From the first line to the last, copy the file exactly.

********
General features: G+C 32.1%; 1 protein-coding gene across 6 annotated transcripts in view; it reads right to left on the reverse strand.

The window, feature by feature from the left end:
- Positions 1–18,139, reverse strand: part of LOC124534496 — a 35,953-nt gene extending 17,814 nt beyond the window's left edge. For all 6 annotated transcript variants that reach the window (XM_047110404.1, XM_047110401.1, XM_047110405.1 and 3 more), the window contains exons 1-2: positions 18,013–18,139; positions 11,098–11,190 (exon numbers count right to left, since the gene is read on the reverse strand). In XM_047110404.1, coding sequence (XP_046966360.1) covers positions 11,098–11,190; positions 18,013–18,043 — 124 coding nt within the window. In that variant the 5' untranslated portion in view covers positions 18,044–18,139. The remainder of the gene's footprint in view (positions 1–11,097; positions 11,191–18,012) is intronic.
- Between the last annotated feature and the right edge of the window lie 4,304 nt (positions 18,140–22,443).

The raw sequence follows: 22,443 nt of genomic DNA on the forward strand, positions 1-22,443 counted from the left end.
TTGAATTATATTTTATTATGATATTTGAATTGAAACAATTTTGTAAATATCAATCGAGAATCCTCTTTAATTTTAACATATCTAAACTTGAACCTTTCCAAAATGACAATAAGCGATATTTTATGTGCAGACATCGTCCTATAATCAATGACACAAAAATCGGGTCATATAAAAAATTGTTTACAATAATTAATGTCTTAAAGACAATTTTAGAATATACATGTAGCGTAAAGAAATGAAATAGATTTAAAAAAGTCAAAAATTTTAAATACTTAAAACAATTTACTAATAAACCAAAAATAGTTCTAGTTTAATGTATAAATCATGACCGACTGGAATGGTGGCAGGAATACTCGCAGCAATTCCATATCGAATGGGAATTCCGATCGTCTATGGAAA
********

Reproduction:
General features: G+C 32.1%; 1 protein-coding gene across 6 annotated transcripts in view; it reads right to left on the reverse strand.

The window, feature by feature from the left end:
- Positions 1–18,139, reverse strand: part of LOC124534496 — a 35,953-nt gene extending 17,814 nt beyond the window's left edge. For all 6 annotated transcript variants that reach the window (XM_047110404.1, XM_047110401.1, XM_047110405.1 and 3 more), the window contains exons 1-2: positions 18,013–18,139; positions 11,098–11,190 (exon numbers count right to left, since the gene is read on the reverse strand). In XM_047110404.1, coding sequence (XP_046966360.1) covers positions 11,098–11,190; positions 18,013–18,043 — 124 coding nt within the window. In that variant the 5' untranslated portion in view covers positions 18,044–18,139. The remainder of the gene's footprint in view (positions 1–11,097; positions 11,191–18,012) is intronic.
- Between the last annotated feature and the right edge of the window lie 4,304 nt (positions 18,140–22,443).

The raw sequence follows: 22,443 nt of genomic DNA on the forward strand, positions 1-22,443 counted from the left end.
TTGAATTATATTTTATTATGATATTTGAATTGAAACAATTTTGTAAATATCAATCGAGAATCCTCTTTAATTTTAACATATCTAAACTTGAACCTTTCCAAAATGACAATAAGCGATATTTTATGTGCAGACATCGTCCTATAATCAATGACACAAAAATCGGGTCATATAAAAAATTGTTTACAATAATTAATGTCTTAAAGACAATTTTAGAATATACATGTAGCGTAAAGAAATGAAATAGATTTAAAAAAGTCAAAAATTTTAAATACTTAAAACAATTTACTAATAAACCAAAAATAGTTCTAGTTTAATGTATAAATCATGACCGACTGGAATGGTGGCAGGAATACTCGCAGCAATTCCATATCGAATGGGAATTCCGATCGTCTATGGAAA